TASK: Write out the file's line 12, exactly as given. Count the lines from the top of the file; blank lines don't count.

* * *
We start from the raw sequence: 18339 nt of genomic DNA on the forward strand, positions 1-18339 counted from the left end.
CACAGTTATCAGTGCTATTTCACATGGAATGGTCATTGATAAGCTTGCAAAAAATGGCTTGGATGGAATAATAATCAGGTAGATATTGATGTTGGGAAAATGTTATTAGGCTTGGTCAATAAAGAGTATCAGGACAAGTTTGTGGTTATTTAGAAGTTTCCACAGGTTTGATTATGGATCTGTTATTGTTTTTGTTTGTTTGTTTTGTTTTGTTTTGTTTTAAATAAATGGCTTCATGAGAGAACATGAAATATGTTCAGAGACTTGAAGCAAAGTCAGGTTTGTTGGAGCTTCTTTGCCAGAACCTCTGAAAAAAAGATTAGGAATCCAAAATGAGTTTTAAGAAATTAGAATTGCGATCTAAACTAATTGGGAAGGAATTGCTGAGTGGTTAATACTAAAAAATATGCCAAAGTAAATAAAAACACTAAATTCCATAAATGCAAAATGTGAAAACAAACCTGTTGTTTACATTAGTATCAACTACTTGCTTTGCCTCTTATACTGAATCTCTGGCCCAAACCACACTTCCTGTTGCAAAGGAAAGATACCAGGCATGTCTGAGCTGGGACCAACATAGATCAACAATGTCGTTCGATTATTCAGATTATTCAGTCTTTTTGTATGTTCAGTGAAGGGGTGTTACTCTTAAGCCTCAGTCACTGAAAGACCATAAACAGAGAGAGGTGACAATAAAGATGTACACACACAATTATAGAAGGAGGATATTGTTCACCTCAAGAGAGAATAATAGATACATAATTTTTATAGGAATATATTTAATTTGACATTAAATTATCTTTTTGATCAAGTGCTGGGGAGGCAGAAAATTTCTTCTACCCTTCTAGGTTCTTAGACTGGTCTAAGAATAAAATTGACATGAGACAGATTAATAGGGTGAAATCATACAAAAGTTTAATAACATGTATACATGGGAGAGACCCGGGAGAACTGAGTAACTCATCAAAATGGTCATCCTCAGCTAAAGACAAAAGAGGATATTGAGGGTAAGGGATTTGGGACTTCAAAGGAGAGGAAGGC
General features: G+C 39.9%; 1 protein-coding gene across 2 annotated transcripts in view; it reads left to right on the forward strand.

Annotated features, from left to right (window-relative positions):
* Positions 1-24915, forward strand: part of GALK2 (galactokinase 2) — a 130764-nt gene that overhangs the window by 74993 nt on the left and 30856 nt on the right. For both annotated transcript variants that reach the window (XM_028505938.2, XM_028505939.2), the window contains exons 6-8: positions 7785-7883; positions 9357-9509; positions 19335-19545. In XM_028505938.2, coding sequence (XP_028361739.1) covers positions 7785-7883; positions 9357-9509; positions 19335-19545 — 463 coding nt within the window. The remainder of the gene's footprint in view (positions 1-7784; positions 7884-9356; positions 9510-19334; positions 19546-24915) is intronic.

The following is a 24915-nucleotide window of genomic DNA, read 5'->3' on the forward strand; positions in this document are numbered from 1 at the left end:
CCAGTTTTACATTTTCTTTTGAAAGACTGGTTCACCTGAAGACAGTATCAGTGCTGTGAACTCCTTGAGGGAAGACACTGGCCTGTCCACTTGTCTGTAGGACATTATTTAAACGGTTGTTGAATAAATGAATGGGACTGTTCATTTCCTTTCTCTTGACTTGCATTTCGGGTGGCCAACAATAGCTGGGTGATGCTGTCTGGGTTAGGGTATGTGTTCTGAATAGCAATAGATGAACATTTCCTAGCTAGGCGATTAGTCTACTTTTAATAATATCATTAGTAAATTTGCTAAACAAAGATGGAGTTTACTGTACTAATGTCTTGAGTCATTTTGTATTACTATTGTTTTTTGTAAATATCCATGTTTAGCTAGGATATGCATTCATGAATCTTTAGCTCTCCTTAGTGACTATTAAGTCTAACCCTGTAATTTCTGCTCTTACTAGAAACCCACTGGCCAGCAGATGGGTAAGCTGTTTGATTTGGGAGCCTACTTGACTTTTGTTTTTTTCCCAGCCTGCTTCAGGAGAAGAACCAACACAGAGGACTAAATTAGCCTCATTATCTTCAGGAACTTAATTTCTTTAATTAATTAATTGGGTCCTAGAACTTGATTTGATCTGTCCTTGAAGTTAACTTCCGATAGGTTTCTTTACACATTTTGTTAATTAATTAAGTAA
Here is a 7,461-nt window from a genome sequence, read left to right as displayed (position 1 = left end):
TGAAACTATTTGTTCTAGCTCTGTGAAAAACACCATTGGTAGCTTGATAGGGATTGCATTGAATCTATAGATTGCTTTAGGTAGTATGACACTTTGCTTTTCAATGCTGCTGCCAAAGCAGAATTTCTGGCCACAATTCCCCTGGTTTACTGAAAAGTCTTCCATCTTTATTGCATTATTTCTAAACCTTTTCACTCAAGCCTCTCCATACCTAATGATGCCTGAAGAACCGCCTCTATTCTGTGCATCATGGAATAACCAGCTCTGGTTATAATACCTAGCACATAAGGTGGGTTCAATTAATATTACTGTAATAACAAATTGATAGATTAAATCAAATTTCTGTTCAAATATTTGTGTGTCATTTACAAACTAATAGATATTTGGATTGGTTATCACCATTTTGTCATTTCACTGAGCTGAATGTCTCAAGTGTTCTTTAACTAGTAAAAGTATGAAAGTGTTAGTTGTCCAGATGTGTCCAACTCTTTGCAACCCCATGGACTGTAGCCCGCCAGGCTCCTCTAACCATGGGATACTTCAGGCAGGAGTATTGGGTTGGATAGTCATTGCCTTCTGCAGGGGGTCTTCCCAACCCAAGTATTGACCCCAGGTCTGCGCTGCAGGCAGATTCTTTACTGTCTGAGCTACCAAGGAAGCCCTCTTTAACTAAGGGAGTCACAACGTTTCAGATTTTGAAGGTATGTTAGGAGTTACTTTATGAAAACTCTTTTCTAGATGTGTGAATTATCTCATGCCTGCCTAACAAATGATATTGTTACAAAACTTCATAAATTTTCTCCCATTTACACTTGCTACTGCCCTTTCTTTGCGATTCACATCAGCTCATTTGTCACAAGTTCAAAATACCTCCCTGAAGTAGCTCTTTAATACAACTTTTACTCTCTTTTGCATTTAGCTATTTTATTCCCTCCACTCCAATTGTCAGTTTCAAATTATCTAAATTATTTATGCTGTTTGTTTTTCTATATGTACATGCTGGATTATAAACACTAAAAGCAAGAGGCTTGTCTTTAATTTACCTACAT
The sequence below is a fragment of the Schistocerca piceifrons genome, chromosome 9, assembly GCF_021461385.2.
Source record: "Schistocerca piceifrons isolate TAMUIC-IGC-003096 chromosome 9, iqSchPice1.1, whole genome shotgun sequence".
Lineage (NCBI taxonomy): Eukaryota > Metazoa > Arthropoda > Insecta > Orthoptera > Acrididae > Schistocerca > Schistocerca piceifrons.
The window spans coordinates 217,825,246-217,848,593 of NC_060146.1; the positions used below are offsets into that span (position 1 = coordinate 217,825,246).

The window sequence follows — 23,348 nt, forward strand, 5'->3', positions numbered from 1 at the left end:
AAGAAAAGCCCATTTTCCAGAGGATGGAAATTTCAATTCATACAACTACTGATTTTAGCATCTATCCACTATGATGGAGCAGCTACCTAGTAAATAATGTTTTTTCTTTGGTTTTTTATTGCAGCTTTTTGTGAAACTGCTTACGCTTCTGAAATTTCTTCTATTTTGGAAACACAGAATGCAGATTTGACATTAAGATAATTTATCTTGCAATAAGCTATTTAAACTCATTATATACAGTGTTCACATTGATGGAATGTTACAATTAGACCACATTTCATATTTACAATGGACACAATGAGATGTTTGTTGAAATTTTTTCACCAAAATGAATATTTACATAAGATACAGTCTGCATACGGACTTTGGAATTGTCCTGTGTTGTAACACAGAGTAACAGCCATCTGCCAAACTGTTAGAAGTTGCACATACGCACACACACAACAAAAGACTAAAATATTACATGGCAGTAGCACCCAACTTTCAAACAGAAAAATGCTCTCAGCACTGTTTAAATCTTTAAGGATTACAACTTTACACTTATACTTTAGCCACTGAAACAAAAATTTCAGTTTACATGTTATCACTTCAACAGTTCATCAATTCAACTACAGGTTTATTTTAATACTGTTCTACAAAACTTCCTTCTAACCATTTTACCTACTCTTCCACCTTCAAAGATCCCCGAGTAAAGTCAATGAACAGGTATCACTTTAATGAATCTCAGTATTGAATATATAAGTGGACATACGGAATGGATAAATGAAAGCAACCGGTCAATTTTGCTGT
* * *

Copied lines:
Lineage (NCBI taxonomy): Eukaryota > Metazoa > Arthropoda > Insecta > Orthoptera > Acrididae > Schistocerca > Schistocerca piceifrons.